The best thing about my husband, besides his sense of humor and his willingness to make breakfast most mornings, is his stories. He has such a good memory, and his childhood was so different from mine that I am endlessly fascinated and amazed by the stories he tells me.
Take this morning. There we were on the porch, both of us very tired from a busy, busy weekend. He'd gone with me Saturday to the Inland Waterways Festival where I was telling stories, then helped me re-stock our booths at the Antique Mall of Marietta before we took the evening sternwheeler cruise. We were late getting home; it was almost midnight before we got to bed. We were up early again Sunday, me to return to the festival for one more performance, and Larry to go with our son to pick up a hog we'd bought. I bought groceries on the way home so I was a tired puppy when I got here; he'd worked outside, got the hog, and had it in a trailer behind the truck, ready to go to the slaughterhouse.
This morning he was up and out early to deliver the hog (hams, bacons and more on the way soon!). I did pick-up-tidy-up, as the house got pretty cluttered as we ran in and out. Then we sat down with our coffee to watch the rain and talk.
The conversation turned to the eastern timber rattlesnake that had been killed a few miles away. As far as I know it's the first one sighted in our area in about 40 years; the last one was killed about a half mile from our home by a neighbor, in the 1970's. (I am not a fan of killing snakes unless they're threatening me or someone else, and in both of these instances that was the case.)
Larry hates snakes; where he grew up there were many, many copperheads. The area was rocky, with steep hills and plenty of forest. There were abandoned mines and slag piles at mine sites. The slag piles hold heat, and the snakes love a warm rock.
"I remember once I was out in the woods," he said this morning, " and I passed an abandoned mine. It was all caved in inside,and I could hear them, moving around in there. Rattlers, moving and shaking their rattles."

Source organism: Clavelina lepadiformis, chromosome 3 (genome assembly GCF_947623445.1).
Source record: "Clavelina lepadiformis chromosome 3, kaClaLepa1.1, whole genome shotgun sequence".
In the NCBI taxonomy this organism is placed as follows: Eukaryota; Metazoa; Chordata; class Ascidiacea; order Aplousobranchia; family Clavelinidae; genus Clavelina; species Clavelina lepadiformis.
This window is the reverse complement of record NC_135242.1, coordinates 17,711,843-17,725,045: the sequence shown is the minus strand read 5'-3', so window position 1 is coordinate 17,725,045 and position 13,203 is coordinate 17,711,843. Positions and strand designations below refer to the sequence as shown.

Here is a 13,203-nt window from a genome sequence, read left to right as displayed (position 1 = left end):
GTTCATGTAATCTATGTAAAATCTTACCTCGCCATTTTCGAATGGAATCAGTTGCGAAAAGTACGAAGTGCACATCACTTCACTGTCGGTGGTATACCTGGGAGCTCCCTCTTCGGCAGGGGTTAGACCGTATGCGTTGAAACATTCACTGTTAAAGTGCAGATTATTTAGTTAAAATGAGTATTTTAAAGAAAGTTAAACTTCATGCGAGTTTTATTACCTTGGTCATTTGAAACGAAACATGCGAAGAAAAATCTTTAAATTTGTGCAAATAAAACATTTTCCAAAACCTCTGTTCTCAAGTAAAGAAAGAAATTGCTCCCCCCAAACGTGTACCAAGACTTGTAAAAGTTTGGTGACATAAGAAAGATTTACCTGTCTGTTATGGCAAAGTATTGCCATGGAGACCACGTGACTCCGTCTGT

His words painted an instant, vivid image in my mind. Big snakes, in the half-light that filtered in through the brush-covered opening, coiling around and between the fallen stones, eyes glowing...it gave me chill bumps.
|from NY Dept of Environmental Conversation's |
The man returned day after day, and more and more snakes came out to listen, swaying to the music. His playing improved; people down below began to comment on how good he sounded up there, the notes echoing off the cliffs.
One night maybe the man drank too much; maybe he stumbled and accidentally stepped on one of the snakes. Maybe that's what caused the snakes to turn on him, because when he didn't return the next morning and they went looking for him, they found him on the mountain, his fiddle still in his hand, covered in snake bites.
Talk about chill bumps! I have heard that this supposedly happened in West Virginia, but most people claim it happened at Fiddler's Rock, Tennessee. You can read that version on The Moonlit Road's site.
The other morning we were talking about Larry's elderly cousin, who can no longer drive and lives in a fairly remote place in the coalfields. Most of the men in Larry's family were coal miners, so I assumed this cousin was as well.
"No," Larry said, "he never worked in the mines. He was a gravedigger."
"All his life??" I was amazed. I guess I knew someone had to do that job, but never gave it much thought.
"Yes, I guess he retired from it. He was digging graves back when they dug them by hand."
Now I need to talk to this cousin again. I can just imagine the stories he might have to tell.
All of Larry's stories do not spark such dark thoughts! His tales of childhood escapades, like telling everyone he had been bear-hunting and almost caught a giant bear, or stories of hiding in the outhouse, about his pet crow and so many others are hilarious and make my tame townie childhood pale in comparison. I don't think this man will ever bore me.
Copyright Susanna Holstein. All rights reserved. No Republication or Redistribution Allowed without attribution to Susanna Holstein.